KEYSER, W.Va — After almost a 90-minute executive session Tuesday, the Mineral County Board of Education unanimously voted not to renew Superintendent Tilden “Skip” Hackworth’s four-year contract. His current contract will end on June 30, 2011.
“It is the board’s unanimous decision that the superintendent’s contract will not be renewed and will end June 30, 2011,” said Kevin Watson, president.
Hackworth’s contract was briefly discussed as being on the agenda at last week’s meeting, however, it was not listed on Tuesday night’s agenda and was the the only item discussed after the executive session ended.
None of the board members commented after the decision was handed down, and the meeting was promptly adjourned.
Hackworth took the position of superintendent of Mineral County schools in the summer of 2002.
One year before coming to Mineral County, Hackworth was the executive director of jobs for West Virginia Graduates program. Prior to that, he served as the superintendent of Pleasant County schools from 1998 to 2001, and from 1996 to 1997, he served as the superintendent of Calhoun County schools.
In the items leading up to the executive session, the board addressed Nick Boynovich’s proposal he made last week to institute a student incentive program, which includes rewarding students with money when they achieve good grades, or have good behavior.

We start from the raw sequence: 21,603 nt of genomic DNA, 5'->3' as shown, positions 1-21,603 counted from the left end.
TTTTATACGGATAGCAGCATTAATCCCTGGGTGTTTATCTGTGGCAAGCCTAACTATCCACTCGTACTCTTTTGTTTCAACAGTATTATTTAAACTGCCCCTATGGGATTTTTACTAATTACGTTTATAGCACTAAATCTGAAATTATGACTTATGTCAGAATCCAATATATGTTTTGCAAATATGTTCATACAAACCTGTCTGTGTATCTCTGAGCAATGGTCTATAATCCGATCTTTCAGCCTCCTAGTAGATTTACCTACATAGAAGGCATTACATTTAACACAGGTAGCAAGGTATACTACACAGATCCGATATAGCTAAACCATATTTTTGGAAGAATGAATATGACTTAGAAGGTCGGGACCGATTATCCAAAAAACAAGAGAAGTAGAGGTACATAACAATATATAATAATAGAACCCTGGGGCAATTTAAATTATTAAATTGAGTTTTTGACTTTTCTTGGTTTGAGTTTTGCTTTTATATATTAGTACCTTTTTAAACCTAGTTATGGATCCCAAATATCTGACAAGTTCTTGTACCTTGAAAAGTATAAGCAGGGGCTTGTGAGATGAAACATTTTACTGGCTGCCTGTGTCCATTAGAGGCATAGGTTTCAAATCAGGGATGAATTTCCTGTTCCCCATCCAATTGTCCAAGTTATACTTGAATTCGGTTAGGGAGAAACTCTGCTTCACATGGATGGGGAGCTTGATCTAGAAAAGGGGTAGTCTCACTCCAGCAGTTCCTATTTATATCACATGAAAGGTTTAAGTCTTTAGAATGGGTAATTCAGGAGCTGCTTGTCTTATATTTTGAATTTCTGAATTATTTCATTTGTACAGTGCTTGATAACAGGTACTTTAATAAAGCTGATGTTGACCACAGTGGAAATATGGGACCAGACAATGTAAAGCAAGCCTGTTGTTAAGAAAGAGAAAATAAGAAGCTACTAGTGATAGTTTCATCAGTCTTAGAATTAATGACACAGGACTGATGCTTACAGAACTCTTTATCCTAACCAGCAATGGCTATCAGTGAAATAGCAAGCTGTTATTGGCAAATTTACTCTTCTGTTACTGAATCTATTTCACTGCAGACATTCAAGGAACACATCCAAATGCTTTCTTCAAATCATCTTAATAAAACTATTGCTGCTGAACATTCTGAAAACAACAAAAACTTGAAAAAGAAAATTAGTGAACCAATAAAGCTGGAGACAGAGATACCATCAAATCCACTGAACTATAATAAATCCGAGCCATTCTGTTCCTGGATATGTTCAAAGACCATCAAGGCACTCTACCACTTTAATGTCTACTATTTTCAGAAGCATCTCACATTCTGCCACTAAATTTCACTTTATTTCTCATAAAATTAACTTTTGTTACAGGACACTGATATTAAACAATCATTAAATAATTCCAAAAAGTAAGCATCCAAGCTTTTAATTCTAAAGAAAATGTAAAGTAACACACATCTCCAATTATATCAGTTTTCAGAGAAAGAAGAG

“We’ve had this issue several times before,” said board member Terry LaRue, in reference to Boynovich presenting the idea in the past.
LaRue estimated that the program would cost $4.4 million dollars per year, if implemented in every Mineral County school.
“It’s just not something that’s feasible for us,” said Watson, adding that it would be better funded by a large company.
Craig Rotruck, board member, asked Boynovich if he had any children in school, and when Boynovich replied he did not, Rotruck thanked him.
“I’m going to thank you for bringing up ideas,” said Rotruck.
“From what I’ve heard here, I wasted my time,” said Boynovich.
Another issue presented included the termination of several contracts, however the majority of the board agreed that they did not have enough information on the subject and decided to table it until the next meeting.
“This is not something that we can take lightly” said board member Mary Aronhalt, also saying that it’s not only their salaries that will be affected, but that some of the employees would be losing benefits as well.
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